Maybe this will all make more sense when I see Volume II, or maybe the problem is that the film is broken into two volumes to begin with. Volume I ended up a tad over-extended and thus watered down. Regardless, Best F(r)iends is a must watch for The Room fans, and while no work will ever equal Wiseau’s unconventional masterpiece, the differences between the films renders the comparison unnecessary (and makes the similarities all the more enjoyable). Even non-fans of The Room can find a lot to enjoy here. Sestero is clearly a creative screenwriter, and I can only hope that he continues to work on content both related to and entirely separate from The Room.

The Visit (2015)

Written and directed by: M Night Shyamalan 

The_Visit_(2015_film)_posterSomething quickly charmed me about The Visit. The film is told from the perspective of two kids visiting their grandparents for the first time: “rapper” Tyler (Ed Oxenbould) and “filmmaker” Becca (Olivia DeJong). The Visit is supposedly Becca’s documentary, a point regularly alluded to, as she lectures Tyler on her art. There is something that’s just-right about Becca’s filmmaker identity. She is too amateur for the film to be read as a clichéd homage to “the artist,” yet she knows too much of what she’s talking about for her documentary to be dismissed as a joke. One thing to take from this is that she has a very specific and thus believable identity. Another, is that as a gifted, but still vulnerable amateur documentarian, her presence adds to the film’s affect: it feels as if she is masterfully documenting her own doom.

The Visit starts with an intriguing if somewhat unlikely premise: these kids have never seen their grandparents, due to a dispute between the grandparents and the mom. For a while, it seems Shyamalan has created a uniquely realistic horror film. His protagonists find themselves in an unusual situation and they’re creeped out by it: that’s all there is too it. Becca’s grandmother may ask her to crawl all the way into the oven, but this only bears aesthetic resemblance to Hansel and Gretel, it is not actually a fatal act.

Great as the premise I described sounds, it’s hard to imagine where it could be taken: how can you end a movie that’s ultimately anti-climatic. So Shyamalan ultimately does make his a horror film. The horror-moment is set up subtlely, though its odd how late in the film the setup is put in place.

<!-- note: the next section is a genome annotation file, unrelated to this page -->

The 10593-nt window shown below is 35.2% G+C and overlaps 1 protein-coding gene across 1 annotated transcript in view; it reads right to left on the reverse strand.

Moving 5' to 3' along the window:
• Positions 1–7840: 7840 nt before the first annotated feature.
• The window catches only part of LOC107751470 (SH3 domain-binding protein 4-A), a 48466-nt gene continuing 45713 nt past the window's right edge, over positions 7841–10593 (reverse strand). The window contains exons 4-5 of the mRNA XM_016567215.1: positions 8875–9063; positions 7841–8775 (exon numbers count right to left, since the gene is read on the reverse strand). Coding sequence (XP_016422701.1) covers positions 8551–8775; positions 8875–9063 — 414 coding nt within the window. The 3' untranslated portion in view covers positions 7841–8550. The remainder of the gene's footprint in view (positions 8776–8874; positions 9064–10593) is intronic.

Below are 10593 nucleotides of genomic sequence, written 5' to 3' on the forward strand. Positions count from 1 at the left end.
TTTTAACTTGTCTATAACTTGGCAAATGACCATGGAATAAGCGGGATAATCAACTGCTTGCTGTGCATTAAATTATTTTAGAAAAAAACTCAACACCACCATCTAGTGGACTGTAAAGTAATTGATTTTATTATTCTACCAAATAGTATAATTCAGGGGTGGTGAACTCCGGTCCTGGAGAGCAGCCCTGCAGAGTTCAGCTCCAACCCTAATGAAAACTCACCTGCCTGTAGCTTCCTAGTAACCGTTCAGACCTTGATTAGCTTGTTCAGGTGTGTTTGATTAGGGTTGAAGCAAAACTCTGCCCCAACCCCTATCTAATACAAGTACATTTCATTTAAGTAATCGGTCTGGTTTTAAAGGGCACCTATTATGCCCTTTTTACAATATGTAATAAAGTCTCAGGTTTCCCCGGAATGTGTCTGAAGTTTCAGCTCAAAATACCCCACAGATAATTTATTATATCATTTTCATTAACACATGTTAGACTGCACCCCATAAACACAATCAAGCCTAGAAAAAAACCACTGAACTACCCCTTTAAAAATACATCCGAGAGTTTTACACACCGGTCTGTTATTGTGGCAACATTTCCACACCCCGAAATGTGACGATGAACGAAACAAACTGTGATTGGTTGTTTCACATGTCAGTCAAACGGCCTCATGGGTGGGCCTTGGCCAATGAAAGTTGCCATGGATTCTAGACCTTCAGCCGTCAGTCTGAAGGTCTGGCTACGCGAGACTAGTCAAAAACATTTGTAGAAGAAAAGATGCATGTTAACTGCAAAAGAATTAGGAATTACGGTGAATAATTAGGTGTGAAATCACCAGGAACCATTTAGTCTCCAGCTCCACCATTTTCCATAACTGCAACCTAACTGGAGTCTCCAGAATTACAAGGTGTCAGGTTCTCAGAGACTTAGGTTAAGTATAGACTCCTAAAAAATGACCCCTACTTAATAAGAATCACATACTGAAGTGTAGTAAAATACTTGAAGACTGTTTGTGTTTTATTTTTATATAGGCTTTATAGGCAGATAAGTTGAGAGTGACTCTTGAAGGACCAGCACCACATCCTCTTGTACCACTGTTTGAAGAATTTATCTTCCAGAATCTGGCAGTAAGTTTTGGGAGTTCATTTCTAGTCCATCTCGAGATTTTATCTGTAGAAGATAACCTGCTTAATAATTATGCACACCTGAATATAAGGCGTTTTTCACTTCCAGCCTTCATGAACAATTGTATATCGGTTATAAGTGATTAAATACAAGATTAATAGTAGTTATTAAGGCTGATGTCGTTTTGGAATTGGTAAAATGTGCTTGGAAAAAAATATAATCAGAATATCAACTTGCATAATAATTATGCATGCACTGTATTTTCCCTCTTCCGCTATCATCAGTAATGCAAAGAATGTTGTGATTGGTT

Unfortunately, Shyamalan’s non-commitment keeps this film from being as strong in its narrative as it is in its aesthetic. It never builds up its horror quite enough to be scary, while also not finding a bold way to work from start-to-finish with its early realist-not-actually-horror approach. The Visit is nonetheless a strong enough film that it can be enjoyed along with Shyamalan’s other acclaimed works, as part of a strong aesthetic portfolio. If you’re interested in getting to know him as a director or if you simply want to try a less-intense horror flick, it’s absolutely worth the watch.

A Star is Born (1937)

Directed by: William A. Wellman

Written by: Wellman, Robert Carson, Dorothy Parker, and Alan Campbell 

Note: New Zealand has recently issued a content warning to go with the 2018 remake of the film. I will not name it in the interest of dramatic surprise, however, those who would benefit from such warnings should know to look into it.


While the fourth iteration of A Star is Born takes its turn on the big screen, I figured I should see the original picture. The 1937 piece has a perfect Rotten Tomatoes score, but it is undoubtedly an old movie. It opens in a somewhat over the top fairy tale fashion (think The Wizard of Oz without the magic), and doesn’t do much beyond telling its story along the way. Nonetheless, it is an enjoyable work and a telling historical document.

It would be a bit of a truism to call A Star is Born dated, so I say it, not to imply a limit, but simply to note one of the film’s interesting qualities. The titular star is a woman: Esther Blodgett aka Vicky Lester (Janet Gaynor), and from a distance it’s hard to say if the film’s gender politics are subversive or not. One of the film’s central themes is emasculation, as Lester’s star rises above that of established Hollywood icon Norman Maine (Frederic March). Whether audiences at the time were more likely to read this plot as an endorsement of women’s equality, or a tragic tale of a man losing his place (or none of the above) is unclear from the way the plot resolves itself. And perhaps this ambiguity is a good thing, adding tonal richness to a simple plot line.

While the film may be dated in its depiction of gendered relations, perhaps the more interesting way in which it’s dated is in its depiction of celebrity. When Vicky and Norman star alongside each other in the same picture, audiences leave praising Lester and laughing off Maine’s forgettable performances. One of the notable qualities of this scene (and of A Star is Born as a whole) is its expository dialogue: the characters tell you with painful bluntness what they think of Maine. The more important point, however, is the very fact that the audience obsesses with Maine’s perceived inferiority to Lester. While we still live in a world where actors are praised or critiqued for their craft, the weight of that critique is far less substantial than A Star is Born makes it out to be. Adam Sander hasn’t lost his stardom just because most of his roles don’t share the prestige of Punch Drunk Love or The Meyerowitz Stories. And Sandler isn’t even a great comparison here. As far we are lead to believe, Maine’s acting isn’t particularly bad: the audience has simply, with shocking unanimity, declared him Lester’s inferior.

A Star is Born is a satisfying Hollywood story with a pair of replicable and adaptable themes. As such it doesn’t surprise me that it has spawned three re-makes. Are the remakes justified? For now I’ll have to plead ignorance. Part of me wonders, however, whether contemporary stories can match the odd, yet somehow historically believeable melodrama contained in this simple 1930s tale.